My first newspaper environmental column appeared in mid-March 2008, headlined: ‘Out of our depth in tackling overfishing disaster’. In researching the piece, I was staggered to read a quote from a senior UNEP official to the effect that even if human impacts on the marine world stopped immediately, “the recovery from the changes we’re making will probably take a million years”.
Trying to summarise the situation back in early 2008, I wrote: “A lethal cocktail of climate change, overfishing and pollution is causing severe strains on fish stocks worldwide, with the total collapse of commercial fish stocks now predicted to be just four decades away”.
While the main focus of that piece was the lunacy of taxpayer-funded industrial overfishing, it was hard, even back then, to see the catastrophe somehow not extending far beyond the shoreline.
I signed off that opening column as follows: “Unless a radical conservation-led approach to managing the world’s fisheries is quickly put into place with binding and enforced international agreements, the calamity will not be limited to the marine ecosystem. If we simply to carry on our current path, ‘market forces’ will, left unchecked, do the rest and complete the maritime holocaust exactly as scientists are predicting”.
I may have been vaguely expecting an angry mob to march on Government Buildings that day, crumpled Irish Times in hand, demanding that the Irish State “do something” to stop the carnage. If so, that piece was to be the first of many such disappointments over the last six years or so.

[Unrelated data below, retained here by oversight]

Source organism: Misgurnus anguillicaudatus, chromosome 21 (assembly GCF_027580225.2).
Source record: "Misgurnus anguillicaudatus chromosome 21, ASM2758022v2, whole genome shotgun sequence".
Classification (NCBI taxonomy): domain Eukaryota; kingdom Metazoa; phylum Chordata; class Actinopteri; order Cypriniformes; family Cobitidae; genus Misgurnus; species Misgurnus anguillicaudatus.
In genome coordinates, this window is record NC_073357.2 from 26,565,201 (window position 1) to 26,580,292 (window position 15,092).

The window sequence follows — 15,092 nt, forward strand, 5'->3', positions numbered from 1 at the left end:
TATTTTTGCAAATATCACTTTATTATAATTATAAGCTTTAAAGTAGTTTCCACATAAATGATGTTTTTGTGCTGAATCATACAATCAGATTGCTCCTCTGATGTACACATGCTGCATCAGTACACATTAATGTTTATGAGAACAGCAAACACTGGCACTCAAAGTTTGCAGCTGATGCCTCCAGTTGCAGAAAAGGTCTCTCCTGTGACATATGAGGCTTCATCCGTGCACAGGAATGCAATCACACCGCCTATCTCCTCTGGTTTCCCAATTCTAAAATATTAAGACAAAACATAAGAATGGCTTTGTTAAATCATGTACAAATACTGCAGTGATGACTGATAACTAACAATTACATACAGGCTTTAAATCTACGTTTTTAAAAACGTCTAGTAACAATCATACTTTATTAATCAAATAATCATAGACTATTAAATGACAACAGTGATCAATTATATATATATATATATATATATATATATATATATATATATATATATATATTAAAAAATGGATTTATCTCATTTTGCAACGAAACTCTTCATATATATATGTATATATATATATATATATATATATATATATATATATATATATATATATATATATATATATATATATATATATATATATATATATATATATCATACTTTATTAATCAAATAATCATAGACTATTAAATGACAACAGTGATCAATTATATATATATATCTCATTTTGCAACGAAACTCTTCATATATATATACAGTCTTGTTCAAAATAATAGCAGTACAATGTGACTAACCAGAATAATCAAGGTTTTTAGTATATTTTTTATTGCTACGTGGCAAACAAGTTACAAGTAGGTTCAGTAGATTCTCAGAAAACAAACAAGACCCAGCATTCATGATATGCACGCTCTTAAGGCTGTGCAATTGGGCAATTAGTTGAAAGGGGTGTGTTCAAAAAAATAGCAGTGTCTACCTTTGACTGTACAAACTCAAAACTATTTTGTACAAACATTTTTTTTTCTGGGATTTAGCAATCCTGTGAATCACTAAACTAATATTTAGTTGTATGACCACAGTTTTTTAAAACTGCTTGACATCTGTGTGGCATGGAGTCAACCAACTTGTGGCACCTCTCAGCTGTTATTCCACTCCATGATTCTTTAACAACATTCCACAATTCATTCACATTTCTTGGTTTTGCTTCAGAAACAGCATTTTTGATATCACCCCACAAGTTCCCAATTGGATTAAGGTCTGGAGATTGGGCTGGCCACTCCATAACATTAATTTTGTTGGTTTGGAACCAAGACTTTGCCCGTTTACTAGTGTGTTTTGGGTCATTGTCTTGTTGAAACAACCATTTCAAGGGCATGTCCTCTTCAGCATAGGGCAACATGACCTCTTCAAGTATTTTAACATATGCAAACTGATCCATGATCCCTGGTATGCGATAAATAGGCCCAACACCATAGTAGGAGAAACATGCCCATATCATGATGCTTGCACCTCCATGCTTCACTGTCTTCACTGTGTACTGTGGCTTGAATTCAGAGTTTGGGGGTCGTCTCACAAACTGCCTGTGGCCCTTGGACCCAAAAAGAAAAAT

No amount of environmental or ecological ‘bad news’ can, it seem, pierce the invisible carapace that appears to shield the public, media and political classes from the breathtaking realities of our predicament. Many column inches have been shed, here and elsewhere, trying to unpick the flaw in our ability to collectively reason that has allowed a mass extinction scenario to steal upon humanity with barely a whimper of either recognition or outrage.
Reporters whose job it is to bring us the stories from war zones and humanitarian disasters, often become cynical about the litany of misery and horror that is their job to relate. Taking that home with you is a recipe for depression, or worse.
South African photographer Kevin Carter in 1993 shot to international attention with a harrowing photo of a starving African child trying to drag herself to a nearby feeding station. In the background, a vulture stood, apparently waiting. That image won Carter the Pulitzer Prize but it also seemed to haunt him. Within a year, he was dead.
Part of his suicide note read: “I am depressed… I am haunted by the vivid memories of killings and corpses and anger and pain… of starving or wounded children, of trigger-happy madmen, often police, of killer executioners …”. (Carter’s angst was immortalized in the eponymous song by the Manic Street Preachers).
Writing and researching environmental and ecological issues from the bloodless safety of a computer in suburban Dublin is a long, long way from the front lines that Carter and many others have risked so much to cover, yet the horror still comes crashing through from time to time, no matter how remote you may wish to imagine it.
I had such an experience early this morning when reading a report on ocean acidification by the Guardian’s Fiona Harvey. She was reporting on the release of an international audit (State of the Ocean) of the health of the world’s oceans, by the International Programme on the State of the Ocean (IPSO).